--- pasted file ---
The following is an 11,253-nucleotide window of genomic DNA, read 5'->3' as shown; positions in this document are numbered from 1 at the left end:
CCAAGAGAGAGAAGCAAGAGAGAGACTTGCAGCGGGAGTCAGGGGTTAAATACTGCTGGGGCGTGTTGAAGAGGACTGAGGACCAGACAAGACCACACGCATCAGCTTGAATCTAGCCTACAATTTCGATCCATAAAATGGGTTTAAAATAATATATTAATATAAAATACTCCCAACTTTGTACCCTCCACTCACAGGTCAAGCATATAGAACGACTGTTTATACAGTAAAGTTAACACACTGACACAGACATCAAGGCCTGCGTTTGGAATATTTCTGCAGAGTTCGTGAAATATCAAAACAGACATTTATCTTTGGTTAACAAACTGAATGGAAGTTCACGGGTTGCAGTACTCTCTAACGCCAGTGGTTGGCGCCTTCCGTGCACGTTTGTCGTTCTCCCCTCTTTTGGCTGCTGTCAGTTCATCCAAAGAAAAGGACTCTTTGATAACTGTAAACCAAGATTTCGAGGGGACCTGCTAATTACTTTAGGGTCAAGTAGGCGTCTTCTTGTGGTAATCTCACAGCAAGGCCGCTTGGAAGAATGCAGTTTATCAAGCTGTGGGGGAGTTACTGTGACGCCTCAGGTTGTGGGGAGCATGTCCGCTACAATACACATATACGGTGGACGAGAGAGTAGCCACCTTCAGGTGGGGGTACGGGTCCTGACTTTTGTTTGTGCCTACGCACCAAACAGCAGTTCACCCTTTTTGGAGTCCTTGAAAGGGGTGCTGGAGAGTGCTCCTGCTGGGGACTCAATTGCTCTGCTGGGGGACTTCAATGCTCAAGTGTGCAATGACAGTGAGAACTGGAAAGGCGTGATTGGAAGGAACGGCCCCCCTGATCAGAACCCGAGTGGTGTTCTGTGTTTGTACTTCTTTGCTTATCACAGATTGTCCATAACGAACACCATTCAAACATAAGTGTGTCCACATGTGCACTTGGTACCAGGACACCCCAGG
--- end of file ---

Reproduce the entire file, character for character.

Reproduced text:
The following is an 11,253-nucleotide window of genomic DNA, read 5'->3' as shown; positions in this document are numbered from 1 at the left end:
CCAAGAGAGAGAAGCAAGAGAGAGACTTGCAGCGGGAGTCAGGGGTTAAATACTGCTGGGGCGTGTTGAAGAGGACTGAGGACCAGACAAGACCACACGCATCAGCTTGAATCTAGCCTACAATTTCGATCCATAAAATGGGTTTAAAATAATATATTAATATAAAATACTCCCAACTTTGTACCCTCCACTCACAGGTCAAGCATATAGAACGACTGTTTATACAGTAAAGTTAACACACTGACACAGACATCAAGGCCTGCGTTTGGAATATTTCTGCAGAGTTCGTGAAATATCAAAACAGACATTTATCTTTGGTTAACAAACTGAATGGAAGTTCACGGGTTGCAGTACTCTCTAACGCCAGTGGTTGGCGCCTTCCGTGCACGTTTGTCGTTCTCCCCTCTTTTGGCTGCTGTCAGTTCATCCAAAGAAAAGGACTCTTTGATAACTGTAAACCAAGATTTCGAGGGGACCTGCTAATTACTTTAGGGTCAAGTAGGCGTCTTCTTGTGGTAATCTCACAGCAAGGCCGCTTGGAAGAATGCAGTTTATCAAGCTGTGGGGGAGTTACTGTGACGCCTCAGGTTGTGGGGAGCATGTCCGCTACAATACACATATACGGTGGACGAGAGAGTAGCCACCTTCAGGTGGGGGTACGGGTCCTGACTTTTGTTTGTGCCTACGCACCAAACAGCAGTTCACCCTTTTTGGAGTCCTTGAAAGGGGTGCTGGAGAGTGCTCCTGCTGGGGACTCAATTGCTCTGCTGGGGGACTTCAATGCTCAAGTGTGCAATGACAGTGAGAACTGGAAAGGCGTGATTGGAAGGAACGGCCCCCCTGATCAGAACCCGAGTGGTGTTCTGTGTTTGTACTTCTTTGCTTATCACAGATTGTCCATAACGAACACCATTCAAACATAAGTGTGTCCACATGTGCACTTGGTACCAGGACACCCCAGG